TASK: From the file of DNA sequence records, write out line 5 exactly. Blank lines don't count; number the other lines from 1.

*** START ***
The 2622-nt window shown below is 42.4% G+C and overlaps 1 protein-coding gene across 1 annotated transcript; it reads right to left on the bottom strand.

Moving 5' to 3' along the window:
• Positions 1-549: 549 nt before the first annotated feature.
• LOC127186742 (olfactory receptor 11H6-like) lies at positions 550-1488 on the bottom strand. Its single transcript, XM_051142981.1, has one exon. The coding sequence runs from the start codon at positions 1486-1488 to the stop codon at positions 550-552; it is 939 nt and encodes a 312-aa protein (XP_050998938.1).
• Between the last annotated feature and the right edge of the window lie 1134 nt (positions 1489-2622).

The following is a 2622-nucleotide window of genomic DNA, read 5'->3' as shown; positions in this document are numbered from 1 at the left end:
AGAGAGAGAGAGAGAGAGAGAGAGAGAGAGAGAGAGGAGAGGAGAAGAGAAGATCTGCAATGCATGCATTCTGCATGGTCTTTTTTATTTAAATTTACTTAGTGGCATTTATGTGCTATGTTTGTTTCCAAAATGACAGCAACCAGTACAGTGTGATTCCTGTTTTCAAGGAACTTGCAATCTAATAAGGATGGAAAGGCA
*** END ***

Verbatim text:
• Between the last annotated feature and the right edge of the window lie 1134 nt (positions 1489-2622).